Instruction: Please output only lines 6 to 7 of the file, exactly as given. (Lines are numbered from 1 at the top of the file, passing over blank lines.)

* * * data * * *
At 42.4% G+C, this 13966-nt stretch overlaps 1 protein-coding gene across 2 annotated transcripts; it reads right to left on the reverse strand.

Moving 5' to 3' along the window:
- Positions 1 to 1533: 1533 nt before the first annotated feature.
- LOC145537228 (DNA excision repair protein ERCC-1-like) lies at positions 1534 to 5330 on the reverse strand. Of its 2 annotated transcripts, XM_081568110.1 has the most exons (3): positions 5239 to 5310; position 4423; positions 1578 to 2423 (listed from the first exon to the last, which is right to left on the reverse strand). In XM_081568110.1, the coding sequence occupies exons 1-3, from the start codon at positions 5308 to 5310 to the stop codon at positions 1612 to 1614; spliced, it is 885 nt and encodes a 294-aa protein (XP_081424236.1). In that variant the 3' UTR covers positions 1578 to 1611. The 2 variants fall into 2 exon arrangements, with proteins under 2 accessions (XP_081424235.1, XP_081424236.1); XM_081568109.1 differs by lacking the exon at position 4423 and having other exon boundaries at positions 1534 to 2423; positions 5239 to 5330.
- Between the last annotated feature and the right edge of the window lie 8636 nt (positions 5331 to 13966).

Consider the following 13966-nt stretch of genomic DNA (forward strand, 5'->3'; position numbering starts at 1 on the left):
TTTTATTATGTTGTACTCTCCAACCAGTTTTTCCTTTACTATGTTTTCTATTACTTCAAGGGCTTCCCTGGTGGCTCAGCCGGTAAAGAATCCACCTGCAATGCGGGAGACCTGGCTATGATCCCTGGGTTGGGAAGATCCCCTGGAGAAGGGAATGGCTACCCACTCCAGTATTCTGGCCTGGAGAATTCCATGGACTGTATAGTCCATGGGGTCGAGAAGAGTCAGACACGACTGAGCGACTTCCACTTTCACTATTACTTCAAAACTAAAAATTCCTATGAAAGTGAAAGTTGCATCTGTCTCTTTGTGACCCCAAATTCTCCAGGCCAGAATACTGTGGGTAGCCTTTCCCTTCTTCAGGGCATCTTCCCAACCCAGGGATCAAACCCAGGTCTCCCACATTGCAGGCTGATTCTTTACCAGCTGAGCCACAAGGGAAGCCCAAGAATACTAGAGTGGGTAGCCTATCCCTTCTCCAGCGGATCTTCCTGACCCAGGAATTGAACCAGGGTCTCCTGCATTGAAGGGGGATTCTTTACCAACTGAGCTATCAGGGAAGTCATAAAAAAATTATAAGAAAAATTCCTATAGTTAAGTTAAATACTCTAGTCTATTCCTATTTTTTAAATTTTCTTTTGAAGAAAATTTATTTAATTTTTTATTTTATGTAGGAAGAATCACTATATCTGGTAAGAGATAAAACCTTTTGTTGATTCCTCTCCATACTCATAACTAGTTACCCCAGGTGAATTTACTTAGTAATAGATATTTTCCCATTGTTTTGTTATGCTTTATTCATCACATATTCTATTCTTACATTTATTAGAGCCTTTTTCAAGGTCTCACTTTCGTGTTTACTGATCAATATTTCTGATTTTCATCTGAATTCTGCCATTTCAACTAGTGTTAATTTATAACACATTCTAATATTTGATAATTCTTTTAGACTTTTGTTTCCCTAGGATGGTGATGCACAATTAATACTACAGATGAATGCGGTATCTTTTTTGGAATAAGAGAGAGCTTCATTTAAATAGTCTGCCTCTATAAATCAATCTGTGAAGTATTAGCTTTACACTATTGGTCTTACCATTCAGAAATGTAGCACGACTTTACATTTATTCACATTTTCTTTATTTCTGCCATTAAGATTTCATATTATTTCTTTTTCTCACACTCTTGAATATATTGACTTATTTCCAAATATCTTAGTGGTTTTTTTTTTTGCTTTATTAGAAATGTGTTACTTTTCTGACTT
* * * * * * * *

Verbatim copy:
Consider the following 13966-nt stretch of genomic DNA (forward strand, 5'->3'; position numbering starts at 1 on the left):
TTTTATTATGTTGTACTCTCCAACCAGTTTTTCCTTTACTATGTTTTCTATTACTTCAAGGGCTTCCCTGGTGGCTCAGCCGGTAAAGAATCCACCTGCAATGCGGGAGACCTGGCTATGATCCCTGGGTTGGGAAGATCCCCTGGAGAAGGGAATGGCTACCCACTCCAGTATTCTGGCCTGGAGAATTCCATGGACTGTATAGTCCATGGGGTCGAGAAGAGTCAGACACGACTGAGCGACTTCCACTTTCACTATTACTTCAAAACTAAAAATTCCTATGAAAGTGAAAGTTGCATCTGTCTCTTTGTGACCCCAAATTCTCCAGGCCAGAATACTGTGGGTAGCCTTTCCCTTCTTCAGGGCATCTTCCCAACCCAGGGATCAAACCCAGGTCTCCCACATTGCAGGCTGATTCTTTACCAGCTGAGCCACAAGGGAAGCCCAAGAATACTAGAGTGGGTAGCCTATCCCTTCTCCAGCGGATCTTCCTGACCCAGGAATTGAACCAGGGTCTCCTGCATTGAAGGGGGATTCTTTACCAACTGAGCTATCAGGGAAGTCATAAAAAAATTATAAGAAAAATTCCTATAGTTAAGTTAAATACTCTAGTCTATTCCTATTTTTTAAATTTTCTTTTGAAGAAAATTTATTTAATTTTTTATTTTATGTAGGAAGAATCACTATATCTGGTAAGAGATAAAACCTTTTGTTGATTCCTCTCCATACTCATAACTAGTTACCCCAGGTGAATTTACTTAGTAATAGATATTTTCCCATTGTTTTGTTATGCTTTATTCATCACATATTCTATTCTTACATTTATTAGAGCCTTTTTCAAGGTCTCACTTTCGTGTTTACTGATCAATATTTCTGATTTTCATCTGAATTCTGCCATTTCAACTAGTGTTAATTTATAACACATTCTAATATTTGATAATTCTTTTAGACTTTTGTTTCCCTAGGATGGTGATGCACAATTAATACTACAGATGAATGCGGTATCTTTTTTGGAATAAGAGAGAGCTTCATTTAAATAGTCTGCCTCTATAAATCAATCTGTGAAGTATTAGCTTTACACTATTGGTCTTACCATTCAGAAATGTAGCACGACTTTACATTTATTCACATTTTCTTTATTTCTGCCATTAAGATTTCATATTATTTCTTTTTCTCACACTCTTGAATATATTGACTTATTTCCAAATATCTTAGTGGTTTTTTTTTTTGCTTTATTAGAAATGTGTTACTTTTCTGACTT